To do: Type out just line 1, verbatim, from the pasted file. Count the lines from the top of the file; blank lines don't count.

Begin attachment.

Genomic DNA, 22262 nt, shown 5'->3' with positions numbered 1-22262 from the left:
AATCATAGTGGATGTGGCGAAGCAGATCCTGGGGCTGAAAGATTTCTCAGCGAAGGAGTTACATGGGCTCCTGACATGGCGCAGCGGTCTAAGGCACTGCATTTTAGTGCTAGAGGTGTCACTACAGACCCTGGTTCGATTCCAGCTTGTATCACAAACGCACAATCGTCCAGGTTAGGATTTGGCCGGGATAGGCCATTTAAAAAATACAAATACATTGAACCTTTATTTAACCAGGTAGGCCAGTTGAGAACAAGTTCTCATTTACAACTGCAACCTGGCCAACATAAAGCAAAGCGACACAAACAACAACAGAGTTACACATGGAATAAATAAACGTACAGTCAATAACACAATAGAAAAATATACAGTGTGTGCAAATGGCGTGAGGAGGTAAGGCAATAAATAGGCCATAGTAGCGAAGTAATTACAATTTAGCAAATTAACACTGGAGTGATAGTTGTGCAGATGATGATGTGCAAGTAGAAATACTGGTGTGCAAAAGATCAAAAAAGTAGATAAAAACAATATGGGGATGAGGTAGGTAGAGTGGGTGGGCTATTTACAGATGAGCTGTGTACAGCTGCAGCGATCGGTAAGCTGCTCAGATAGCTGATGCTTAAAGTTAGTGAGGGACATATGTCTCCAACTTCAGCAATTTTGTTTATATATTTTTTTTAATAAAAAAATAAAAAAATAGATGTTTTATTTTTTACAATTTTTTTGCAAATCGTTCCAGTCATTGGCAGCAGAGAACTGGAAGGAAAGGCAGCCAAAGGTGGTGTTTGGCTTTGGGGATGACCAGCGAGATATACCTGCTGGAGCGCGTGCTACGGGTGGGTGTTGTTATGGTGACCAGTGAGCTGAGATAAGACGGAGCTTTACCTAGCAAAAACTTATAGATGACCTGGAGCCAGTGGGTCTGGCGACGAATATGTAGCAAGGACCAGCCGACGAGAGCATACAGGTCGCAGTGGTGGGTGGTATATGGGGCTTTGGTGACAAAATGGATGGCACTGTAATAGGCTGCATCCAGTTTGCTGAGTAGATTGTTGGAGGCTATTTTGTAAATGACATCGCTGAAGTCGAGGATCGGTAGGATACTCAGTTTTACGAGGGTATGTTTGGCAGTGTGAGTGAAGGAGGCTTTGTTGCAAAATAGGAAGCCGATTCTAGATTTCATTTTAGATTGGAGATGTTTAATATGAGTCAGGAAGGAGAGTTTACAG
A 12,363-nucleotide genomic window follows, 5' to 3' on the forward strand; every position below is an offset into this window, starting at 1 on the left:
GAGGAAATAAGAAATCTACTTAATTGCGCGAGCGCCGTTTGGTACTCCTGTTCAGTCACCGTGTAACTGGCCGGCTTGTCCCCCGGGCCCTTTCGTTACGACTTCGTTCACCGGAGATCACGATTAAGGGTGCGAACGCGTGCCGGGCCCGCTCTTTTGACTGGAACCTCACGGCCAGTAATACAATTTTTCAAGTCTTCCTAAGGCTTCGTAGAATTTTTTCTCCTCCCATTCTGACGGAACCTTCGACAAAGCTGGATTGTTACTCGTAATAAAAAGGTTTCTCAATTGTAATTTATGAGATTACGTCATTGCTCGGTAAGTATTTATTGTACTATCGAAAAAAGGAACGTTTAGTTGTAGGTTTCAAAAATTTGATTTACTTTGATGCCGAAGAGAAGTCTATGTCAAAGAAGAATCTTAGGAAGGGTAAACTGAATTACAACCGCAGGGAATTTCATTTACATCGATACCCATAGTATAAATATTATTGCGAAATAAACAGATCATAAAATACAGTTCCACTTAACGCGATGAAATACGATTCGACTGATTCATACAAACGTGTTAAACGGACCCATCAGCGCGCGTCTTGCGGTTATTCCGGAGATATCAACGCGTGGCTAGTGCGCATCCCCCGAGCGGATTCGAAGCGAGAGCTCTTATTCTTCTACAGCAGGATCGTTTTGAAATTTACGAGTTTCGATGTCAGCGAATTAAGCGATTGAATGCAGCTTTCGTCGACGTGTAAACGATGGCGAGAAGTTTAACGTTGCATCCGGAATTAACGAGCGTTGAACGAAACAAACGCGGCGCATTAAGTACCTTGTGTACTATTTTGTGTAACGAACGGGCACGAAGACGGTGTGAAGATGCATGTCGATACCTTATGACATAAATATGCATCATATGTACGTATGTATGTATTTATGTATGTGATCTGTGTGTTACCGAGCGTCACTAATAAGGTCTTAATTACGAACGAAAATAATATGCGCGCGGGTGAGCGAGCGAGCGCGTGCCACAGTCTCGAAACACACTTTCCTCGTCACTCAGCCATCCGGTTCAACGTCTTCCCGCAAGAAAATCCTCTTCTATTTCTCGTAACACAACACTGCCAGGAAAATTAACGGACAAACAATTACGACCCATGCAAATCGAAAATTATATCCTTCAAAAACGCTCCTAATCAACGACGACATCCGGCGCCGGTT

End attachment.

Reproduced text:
Genomic DNA, 22262 nt, shown 5'->3' with positions numbered 1-22262 from the left: